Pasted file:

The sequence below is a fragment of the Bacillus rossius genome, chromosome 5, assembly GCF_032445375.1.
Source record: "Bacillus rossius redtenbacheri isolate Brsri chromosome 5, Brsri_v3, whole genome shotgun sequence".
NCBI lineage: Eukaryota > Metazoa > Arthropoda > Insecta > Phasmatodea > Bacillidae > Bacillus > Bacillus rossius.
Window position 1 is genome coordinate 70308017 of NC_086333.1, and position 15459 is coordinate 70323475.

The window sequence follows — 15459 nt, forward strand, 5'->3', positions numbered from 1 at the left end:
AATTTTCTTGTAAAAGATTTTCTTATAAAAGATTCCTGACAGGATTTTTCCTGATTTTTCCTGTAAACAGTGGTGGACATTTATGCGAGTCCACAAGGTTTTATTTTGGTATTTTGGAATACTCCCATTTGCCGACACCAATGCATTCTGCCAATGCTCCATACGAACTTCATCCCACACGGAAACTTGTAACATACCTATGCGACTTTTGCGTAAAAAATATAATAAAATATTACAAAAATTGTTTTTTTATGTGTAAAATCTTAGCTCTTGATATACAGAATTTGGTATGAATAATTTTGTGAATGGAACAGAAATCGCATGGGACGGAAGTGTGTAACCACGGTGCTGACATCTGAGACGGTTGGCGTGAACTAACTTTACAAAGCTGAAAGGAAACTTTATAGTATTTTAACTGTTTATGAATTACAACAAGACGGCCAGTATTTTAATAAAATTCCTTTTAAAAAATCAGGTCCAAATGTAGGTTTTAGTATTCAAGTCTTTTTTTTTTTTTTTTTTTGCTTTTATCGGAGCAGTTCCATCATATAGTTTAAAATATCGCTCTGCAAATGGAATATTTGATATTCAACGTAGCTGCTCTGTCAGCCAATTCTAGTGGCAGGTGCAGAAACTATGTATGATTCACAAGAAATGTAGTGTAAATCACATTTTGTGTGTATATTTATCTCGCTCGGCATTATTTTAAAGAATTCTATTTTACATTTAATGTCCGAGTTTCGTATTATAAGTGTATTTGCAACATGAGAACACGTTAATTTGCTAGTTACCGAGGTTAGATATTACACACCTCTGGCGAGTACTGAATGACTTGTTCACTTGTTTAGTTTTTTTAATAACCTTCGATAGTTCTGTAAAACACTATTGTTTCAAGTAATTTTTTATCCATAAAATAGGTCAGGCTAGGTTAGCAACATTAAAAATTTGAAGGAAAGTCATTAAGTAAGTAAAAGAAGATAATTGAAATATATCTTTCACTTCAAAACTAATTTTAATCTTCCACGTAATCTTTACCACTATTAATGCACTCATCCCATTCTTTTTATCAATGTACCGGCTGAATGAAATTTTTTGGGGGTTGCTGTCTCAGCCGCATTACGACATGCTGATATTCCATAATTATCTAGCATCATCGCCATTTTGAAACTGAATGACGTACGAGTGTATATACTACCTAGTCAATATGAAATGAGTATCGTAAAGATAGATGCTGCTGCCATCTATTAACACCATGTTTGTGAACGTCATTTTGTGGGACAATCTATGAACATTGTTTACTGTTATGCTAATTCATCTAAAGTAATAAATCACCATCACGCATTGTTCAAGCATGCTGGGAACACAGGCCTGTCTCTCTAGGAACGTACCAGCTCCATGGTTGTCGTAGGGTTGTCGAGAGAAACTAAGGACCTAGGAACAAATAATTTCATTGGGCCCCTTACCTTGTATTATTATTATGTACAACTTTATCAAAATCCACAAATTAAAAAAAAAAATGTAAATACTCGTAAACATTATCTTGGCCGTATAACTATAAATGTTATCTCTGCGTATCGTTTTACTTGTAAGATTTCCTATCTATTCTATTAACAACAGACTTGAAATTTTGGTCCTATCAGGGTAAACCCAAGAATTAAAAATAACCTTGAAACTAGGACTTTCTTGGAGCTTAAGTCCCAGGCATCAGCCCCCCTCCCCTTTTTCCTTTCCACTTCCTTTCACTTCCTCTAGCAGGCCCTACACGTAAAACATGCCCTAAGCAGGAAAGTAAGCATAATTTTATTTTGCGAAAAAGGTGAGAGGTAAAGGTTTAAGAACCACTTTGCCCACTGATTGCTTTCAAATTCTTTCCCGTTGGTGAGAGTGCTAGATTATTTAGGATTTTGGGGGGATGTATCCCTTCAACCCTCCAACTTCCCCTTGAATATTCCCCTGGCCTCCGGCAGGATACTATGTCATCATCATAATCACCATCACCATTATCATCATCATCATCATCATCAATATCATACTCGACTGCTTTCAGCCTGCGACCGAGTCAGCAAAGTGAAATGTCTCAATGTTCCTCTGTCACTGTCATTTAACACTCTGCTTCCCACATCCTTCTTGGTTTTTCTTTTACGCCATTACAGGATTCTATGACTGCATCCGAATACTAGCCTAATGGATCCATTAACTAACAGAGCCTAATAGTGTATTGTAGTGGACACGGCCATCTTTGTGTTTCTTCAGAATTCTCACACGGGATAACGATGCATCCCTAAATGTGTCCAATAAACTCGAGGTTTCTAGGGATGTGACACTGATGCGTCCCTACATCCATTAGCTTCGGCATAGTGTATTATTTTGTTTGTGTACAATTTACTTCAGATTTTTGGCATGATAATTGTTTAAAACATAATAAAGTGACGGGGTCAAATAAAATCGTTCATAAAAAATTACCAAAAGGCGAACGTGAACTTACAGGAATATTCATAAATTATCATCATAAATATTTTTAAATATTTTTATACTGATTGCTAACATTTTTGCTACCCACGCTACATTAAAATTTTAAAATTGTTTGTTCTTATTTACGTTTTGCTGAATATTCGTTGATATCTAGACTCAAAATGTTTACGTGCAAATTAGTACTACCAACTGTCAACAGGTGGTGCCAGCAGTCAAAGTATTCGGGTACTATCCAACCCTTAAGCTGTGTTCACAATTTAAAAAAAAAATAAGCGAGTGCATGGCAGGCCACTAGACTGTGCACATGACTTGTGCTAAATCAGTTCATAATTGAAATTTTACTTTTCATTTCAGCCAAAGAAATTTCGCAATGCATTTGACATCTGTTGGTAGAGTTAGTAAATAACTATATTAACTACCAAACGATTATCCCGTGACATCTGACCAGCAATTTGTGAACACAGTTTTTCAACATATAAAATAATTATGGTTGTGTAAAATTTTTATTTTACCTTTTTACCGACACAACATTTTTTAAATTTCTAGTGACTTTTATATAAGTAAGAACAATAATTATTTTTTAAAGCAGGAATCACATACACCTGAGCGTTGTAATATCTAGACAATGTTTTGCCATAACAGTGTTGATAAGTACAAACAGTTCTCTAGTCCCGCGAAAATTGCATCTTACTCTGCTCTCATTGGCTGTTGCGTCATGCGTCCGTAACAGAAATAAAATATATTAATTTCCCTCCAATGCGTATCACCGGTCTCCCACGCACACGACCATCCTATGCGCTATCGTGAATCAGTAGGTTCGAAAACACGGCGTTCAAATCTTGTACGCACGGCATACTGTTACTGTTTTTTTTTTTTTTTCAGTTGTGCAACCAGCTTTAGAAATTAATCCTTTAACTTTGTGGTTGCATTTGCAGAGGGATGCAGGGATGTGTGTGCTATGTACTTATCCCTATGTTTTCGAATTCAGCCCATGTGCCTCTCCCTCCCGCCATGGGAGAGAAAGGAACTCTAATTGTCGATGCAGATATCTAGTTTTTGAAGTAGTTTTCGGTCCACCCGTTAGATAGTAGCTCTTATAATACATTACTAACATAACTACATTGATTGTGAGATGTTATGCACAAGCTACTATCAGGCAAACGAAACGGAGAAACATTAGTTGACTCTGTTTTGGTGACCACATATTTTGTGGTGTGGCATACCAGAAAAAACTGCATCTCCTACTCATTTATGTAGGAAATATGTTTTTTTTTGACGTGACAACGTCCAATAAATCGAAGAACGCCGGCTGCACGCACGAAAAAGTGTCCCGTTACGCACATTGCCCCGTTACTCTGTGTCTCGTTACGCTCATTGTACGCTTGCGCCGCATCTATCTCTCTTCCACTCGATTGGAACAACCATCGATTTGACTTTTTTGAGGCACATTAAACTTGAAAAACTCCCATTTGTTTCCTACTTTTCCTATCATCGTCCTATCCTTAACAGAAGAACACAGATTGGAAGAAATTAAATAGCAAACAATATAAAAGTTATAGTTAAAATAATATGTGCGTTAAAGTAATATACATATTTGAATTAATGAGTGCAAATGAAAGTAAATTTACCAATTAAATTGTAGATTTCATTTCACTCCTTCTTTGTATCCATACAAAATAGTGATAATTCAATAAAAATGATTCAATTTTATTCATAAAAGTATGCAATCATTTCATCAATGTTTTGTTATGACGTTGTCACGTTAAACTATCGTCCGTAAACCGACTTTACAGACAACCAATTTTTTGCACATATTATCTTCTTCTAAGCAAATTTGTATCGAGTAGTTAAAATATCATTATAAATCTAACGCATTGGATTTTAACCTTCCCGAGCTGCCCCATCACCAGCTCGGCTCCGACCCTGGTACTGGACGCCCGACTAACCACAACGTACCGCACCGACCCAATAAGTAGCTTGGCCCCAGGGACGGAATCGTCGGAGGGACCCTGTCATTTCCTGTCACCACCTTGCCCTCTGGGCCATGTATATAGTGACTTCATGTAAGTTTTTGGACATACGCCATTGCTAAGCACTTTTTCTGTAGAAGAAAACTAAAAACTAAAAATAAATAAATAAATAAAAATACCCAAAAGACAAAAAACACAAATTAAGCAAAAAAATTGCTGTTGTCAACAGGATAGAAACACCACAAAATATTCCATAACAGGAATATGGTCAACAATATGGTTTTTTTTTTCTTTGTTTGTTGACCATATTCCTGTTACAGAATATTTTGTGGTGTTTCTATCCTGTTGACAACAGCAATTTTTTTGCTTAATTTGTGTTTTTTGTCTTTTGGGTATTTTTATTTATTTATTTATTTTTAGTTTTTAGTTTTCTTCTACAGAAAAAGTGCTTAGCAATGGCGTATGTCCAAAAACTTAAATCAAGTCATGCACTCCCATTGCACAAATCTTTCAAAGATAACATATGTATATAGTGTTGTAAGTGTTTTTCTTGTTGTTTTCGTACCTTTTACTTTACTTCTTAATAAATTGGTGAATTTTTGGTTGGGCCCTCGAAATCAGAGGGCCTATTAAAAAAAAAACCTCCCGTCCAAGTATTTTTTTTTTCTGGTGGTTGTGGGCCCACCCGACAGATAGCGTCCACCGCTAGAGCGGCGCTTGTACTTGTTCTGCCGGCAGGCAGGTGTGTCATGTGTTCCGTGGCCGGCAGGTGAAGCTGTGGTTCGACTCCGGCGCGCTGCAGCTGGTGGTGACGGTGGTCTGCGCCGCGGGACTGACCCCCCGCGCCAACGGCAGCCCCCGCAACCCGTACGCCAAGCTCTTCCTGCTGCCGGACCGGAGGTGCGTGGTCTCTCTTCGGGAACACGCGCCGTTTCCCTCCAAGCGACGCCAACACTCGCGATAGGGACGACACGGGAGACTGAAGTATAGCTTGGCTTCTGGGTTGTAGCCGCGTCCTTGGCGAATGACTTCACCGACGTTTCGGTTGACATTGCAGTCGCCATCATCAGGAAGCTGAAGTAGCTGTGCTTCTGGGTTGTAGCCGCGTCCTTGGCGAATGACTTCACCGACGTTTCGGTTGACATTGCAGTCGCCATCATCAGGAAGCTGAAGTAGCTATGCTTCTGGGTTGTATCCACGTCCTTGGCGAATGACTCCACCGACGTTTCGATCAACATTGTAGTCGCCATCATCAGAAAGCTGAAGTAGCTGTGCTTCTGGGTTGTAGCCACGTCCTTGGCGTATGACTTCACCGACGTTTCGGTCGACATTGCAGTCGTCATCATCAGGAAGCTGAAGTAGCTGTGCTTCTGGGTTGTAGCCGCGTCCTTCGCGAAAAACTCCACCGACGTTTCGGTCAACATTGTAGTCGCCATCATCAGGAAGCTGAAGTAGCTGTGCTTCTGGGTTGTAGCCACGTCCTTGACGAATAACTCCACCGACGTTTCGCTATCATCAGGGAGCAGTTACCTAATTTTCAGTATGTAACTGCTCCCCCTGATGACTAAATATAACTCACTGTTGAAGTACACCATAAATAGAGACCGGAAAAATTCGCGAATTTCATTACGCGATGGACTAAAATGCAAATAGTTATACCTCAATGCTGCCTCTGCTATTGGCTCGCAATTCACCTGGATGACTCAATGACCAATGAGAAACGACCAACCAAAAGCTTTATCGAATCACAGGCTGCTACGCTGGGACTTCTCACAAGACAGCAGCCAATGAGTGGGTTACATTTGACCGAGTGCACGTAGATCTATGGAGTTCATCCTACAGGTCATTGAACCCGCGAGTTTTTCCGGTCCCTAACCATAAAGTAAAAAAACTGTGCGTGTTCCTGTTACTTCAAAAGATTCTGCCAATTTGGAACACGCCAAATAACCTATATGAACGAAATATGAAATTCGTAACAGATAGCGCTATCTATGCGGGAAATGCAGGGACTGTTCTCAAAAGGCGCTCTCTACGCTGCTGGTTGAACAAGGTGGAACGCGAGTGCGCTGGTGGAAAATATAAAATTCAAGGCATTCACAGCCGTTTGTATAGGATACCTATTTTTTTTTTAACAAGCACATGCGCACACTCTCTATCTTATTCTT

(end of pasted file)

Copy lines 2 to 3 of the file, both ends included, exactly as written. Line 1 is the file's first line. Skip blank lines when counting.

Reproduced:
Source record: "Bacillus rossius redtenbacheri isolate Brsri chromosome 5, Brsri_v3, whole genome shotgun sequence".
NCBI lineage: Eukaryota > Metazoa > Arthropoda > Insecta > Phasmatodea > Bacillidae > Bacillus > Bacillus rossius.